Chaos Walking, 2021.
Directed by Doug Liman.
Starring Daisy Ridley, Tom Holland, Mads Mikkelsen, Demián Bichir, Cynthia Erivo, Nick Jonas, David Oyelowo, Ray McKinnon, and Kurt Sutter.
A dystopian world where there are no women and all living creatures can hear each other’s thoughts in a stream of images, words, and sounds called Noise.
The sad reality of 2021’s first card-carrying live-action blockbuster is that it’s destined to be remembered less for the content of its 109 minutes than the harried, near-decade-long quest to bring it to the screen.
After numerous personnel changes – including Charlie Kaufman taking a stab at the script in 2012 – this adaptation of Patrick Ness’ acclaimed 2008 novel “The Knife of Never Letting Go” was filmed under Doug Liman (Edge of Tomorrow) in late 2017.
Poor test screenings threw post-production into a tailspin, as reshoots couldn’t be conducted until April 2019 when stars Tom Holland and Daisy Ridley had completed their respective Marvel Cinematic Universe and Star Wars commitments.
It’s almost another two years later and Chaos Walking is now finally shambling into those few picture-houses worldwide currently open for business, which if nothing else gives Lionsgate a perfect excuse for the film’s inevitably paltry commercial performance. It does less, however, to make sense of how predictably bland this YA relic truly is.
Things kick off in 2257 on the Earth-like planet of New World, where all the women have seemingly been rendered extinct and all remaining living things are affected by “Noise” – a force which causes their inner-most thoughts to be broadcast to those in the vicinity.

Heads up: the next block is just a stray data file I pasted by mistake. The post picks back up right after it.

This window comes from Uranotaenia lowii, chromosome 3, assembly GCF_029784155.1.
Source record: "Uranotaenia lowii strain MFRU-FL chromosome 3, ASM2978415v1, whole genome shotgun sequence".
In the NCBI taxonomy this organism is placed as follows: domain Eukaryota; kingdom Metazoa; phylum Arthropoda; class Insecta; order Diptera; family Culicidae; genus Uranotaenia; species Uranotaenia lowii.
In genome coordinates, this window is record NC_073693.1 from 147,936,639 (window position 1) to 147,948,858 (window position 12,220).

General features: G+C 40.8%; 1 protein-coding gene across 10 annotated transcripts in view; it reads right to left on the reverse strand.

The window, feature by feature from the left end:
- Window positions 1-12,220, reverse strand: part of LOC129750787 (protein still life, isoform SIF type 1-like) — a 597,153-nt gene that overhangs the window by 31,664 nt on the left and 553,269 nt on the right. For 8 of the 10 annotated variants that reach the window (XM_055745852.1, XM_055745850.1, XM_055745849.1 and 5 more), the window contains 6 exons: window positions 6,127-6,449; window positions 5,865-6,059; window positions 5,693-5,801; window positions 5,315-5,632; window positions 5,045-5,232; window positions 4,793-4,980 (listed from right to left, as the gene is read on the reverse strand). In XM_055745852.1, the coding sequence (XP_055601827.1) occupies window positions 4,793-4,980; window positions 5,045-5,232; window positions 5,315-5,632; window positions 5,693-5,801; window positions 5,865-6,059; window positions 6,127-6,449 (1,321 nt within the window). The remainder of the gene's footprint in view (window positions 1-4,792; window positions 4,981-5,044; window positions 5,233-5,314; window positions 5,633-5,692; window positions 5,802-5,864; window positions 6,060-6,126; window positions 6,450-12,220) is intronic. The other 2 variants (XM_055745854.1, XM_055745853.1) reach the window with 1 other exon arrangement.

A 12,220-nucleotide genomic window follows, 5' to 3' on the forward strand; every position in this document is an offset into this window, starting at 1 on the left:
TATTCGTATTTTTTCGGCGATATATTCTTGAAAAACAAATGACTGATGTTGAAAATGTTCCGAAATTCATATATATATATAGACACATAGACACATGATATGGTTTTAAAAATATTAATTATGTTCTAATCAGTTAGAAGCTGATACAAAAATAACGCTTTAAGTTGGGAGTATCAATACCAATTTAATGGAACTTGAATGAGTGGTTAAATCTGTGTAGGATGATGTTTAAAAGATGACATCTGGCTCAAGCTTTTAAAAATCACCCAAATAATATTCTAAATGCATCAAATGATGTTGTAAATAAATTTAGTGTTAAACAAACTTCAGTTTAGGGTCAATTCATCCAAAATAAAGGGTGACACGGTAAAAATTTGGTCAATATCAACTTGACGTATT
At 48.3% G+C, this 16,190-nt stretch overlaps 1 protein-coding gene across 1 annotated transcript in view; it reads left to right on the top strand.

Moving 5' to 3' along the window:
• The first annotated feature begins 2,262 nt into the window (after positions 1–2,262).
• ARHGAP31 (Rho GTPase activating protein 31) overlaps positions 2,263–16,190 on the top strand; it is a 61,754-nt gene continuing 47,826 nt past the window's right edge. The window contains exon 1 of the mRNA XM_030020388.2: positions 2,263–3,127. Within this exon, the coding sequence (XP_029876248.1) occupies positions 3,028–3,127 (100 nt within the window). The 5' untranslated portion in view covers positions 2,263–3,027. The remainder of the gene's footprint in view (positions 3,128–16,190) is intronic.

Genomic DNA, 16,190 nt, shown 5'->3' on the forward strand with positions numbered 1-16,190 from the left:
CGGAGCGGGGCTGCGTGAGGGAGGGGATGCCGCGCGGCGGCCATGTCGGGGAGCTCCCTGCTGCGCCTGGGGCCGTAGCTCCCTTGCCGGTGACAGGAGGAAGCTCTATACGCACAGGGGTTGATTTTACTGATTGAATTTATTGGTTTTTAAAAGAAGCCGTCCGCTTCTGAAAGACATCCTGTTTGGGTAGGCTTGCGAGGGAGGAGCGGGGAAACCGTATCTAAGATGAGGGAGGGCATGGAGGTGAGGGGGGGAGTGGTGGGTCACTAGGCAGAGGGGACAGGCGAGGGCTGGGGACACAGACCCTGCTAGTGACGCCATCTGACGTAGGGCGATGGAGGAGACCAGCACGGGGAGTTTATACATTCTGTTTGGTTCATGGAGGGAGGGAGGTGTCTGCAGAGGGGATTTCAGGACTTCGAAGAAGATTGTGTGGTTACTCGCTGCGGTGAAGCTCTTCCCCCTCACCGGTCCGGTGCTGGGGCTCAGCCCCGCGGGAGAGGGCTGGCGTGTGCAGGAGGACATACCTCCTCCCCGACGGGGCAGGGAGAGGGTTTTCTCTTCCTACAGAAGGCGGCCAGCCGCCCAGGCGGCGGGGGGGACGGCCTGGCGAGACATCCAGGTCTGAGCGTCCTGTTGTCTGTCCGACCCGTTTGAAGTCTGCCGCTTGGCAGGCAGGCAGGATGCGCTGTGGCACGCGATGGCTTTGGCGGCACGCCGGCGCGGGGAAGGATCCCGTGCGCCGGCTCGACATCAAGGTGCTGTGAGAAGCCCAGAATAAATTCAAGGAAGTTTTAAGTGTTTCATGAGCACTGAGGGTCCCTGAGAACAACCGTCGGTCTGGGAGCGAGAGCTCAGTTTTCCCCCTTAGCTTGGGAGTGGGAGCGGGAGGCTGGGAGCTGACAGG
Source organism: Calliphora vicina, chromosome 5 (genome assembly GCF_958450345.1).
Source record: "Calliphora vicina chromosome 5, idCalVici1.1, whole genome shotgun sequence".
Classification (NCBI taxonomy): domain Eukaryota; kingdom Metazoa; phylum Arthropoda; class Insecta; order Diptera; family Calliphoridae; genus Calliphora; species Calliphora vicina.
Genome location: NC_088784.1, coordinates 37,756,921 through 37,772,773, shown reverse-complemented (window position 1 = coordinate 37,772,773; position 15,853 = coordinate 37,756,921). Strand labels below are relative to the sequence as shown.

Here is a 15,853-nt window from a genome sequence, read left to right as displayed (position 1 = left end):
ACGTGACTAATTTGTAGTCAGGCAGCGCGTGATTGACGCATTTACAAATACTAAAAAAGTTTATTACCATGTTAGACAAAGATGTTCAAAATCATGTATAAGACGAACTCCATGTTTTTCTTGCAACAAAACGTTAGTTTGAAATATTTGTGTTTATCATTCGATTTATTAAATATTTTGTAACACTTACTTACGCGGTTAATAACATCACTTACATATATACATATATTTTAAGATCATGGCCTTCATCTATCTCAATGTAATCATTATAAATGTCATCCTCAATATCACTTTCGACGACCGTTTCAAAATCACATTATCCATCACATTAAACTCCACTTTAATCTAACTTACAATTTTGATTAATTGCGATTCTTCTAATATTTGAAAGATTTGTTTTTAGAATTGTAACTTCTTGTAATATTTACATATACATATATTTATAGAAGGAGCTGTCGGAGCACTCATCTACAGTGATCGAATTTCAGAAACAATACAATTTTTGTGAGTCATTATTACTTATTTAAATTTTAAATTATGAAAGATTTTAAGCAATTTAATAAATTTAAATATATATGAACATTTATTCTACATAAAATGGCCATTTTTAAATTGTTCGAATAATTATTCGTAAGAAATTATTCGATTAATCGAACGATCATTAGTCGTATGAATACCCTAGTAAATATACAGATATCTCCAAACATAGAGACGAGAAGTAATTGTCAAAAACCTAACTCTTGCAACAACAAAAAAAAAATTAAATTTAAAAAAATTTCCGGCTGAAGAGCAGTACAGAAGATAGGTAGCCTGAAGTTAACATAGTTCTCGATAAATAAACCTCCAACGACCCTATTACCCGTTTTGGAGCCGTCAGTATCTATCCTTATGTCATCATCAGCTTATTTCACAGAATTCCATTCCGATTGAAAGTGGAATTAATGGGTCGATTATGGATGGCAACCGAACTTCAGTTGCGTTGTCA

Todd Hewitt (Holland), a young man living on the New World, has his life turned upside down when he crosses paths with Viola Eade (Ridley), a woman from a nearby colony ship who crash-lands on the planet’s surface in order to scout it. Viola immediately attracts the attention of the locals, not only Todd but also the Machiavellian Mayor David Prentiss (Mads Mikkelsen), whose designs on Viola prompt Todd to help her make a desperate break for freedom.
The cinematic landscape being what it is right now, the appeal of watching a lavish $100 million tentpole may override the desire for a cohesive, satisfying story – for some at least. But even as pure spectacle, the typically inconsistent Liman can’t seem to make head or tail of what his blockbuster is supposed to be. Despite some gorgeous individual images, the action sequences are bizarrely modest – aside from a fun horse vs. motorcycle chase – and by staging so much of the film on the same patch of forest green, the New World ends up feeling rather small.
Spectacle is one thing, but no YA movie is going anywhere in 2021 without a mighty hook, which is probably Chaos Walking‘s most winsome element. A world where women are scarce and men’s thoughts are splashed above their heads whether they like it or not is one ripe for the subtextual taking – all the more so in light of the #MeToo movement which didn’t even exist when the film began shooting.
And Liman, to his mild credit, throws us straight into the mix without hesitation; the idea of Noise is quickly established, with people’s mental monologues and mind’s eyes being projected in a bubble around them, forcing Todd to repeat internal mantras to stop others being privy to his most vulnerable thoughts.
More than anything else, the Noise gimmick often infuses the production with a surreal vibe, that such a large percentage of the dialogue has simply been recorded and dubbed-over in post-production as voiceover thoughts. Though it smartly creates an organic explanation for some of the more on-the-nose exposition – it’s literally their thoughts, after all – the script, co-penned by author Ness himself, does disappointingly little of interest with such an original conceit.